by determining the address of the current stack pointer (ESP) and appending a suitable offset. Since the desired return address is an approximation and it is important to jump to the first instruction of the shell code, the head of the malicious buffer is filled with a special purpose instruction called ¿½no operation¿½ or NoOP, which is used to intentionally waste computational cycles.

Also note that these vulnerabilities are usually discovered through the use of a fuzzer.

b) Heap overrun

A buffer overflow occurring in the heap data area is referred to as a heap overflow and is exploitable in a different manner to that of stack-based overflows. Memory on the heap is dynamically allocated by the application at run-time and typically contains program data. Exploitation is performed by corrupting this data in specific ways to cause the application to overwrite internal structures such as linked list pointers. The canonical heap overflow technique overwrites dynamic memory allocation linkage and uses the resulting pointer exchange to overwrite a program function pointer.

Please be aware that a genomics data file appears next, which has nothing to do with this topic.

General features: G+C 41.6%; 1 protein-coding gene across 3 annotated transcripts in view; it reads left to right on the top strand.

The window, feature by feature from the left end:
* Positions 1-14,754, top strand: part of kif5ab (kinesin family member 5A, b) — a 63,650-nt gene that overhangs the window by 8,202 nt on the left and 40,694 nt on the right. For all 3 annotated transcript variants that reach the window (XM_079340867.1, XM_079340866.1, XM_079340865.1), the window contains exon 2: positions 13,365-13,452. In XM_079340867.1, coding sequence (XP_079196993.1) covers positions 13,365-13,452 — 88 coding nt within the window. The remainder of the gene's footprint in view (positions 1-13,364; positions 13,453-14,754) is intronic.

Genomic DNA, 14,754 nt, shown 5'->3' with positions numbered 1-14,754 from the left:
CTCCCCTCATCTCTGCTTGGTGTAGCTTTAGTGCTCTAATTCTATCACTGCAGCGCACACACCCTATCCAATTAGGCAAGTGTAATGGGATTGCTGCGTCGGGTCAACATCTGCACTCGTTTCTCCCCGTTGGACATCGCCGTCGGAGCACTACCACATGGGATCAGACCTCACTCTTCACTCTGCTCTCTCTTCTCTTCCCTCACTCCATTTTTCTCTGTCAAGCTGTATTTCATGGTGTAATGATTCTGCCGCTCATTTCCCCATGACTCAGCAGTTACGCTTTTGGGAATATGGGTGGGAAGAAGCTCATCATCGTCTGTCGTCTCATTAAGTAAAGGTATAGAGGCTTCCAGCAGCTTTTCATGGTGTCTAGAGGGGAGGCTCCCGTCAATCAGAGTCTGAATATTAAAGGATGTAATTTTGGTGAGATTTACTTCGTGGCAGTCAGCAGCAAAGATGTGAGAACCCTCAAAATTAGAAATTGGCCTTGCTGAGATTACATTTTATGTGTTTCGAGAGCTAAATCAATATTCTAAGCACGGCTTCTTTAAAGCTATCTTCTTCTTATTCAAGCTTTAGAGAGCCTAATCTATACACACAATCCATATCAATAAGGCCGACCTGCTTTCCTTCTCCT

Example of a Heap overrun

Microsoft's GDI+ (Graphic Design Interface) vulnerability in handling JPEGs (Joint Photographic Expert Group) is an example of the danger a heap overrun can present

c) Array Indexing error

Array is a list of values referred to by a single name. Arrays make it easy to access a list of related. They can store lists of names, values, or objects. Whenever you want to hold a list of values in memory for further processing or display, an array is an appropriate data structure

The set Index method replaces a value in the sorted list. The Index requires two arguments, the numeric index to set and the value associated with that index

The error occurs when the code tries to access an element of the array that does not exist. That UN existing array code normally is created by a hacker so that it could keep the server or client computer busy and use any opportunity to harm the system while the system is busy

Example of an Array Indexing Error

Examples of Array Indexing is happening when office programs for instance Microsoft Access, or Microsoft Excel tries to locate some data in the database that is not existed and that is when an array indexing error can occur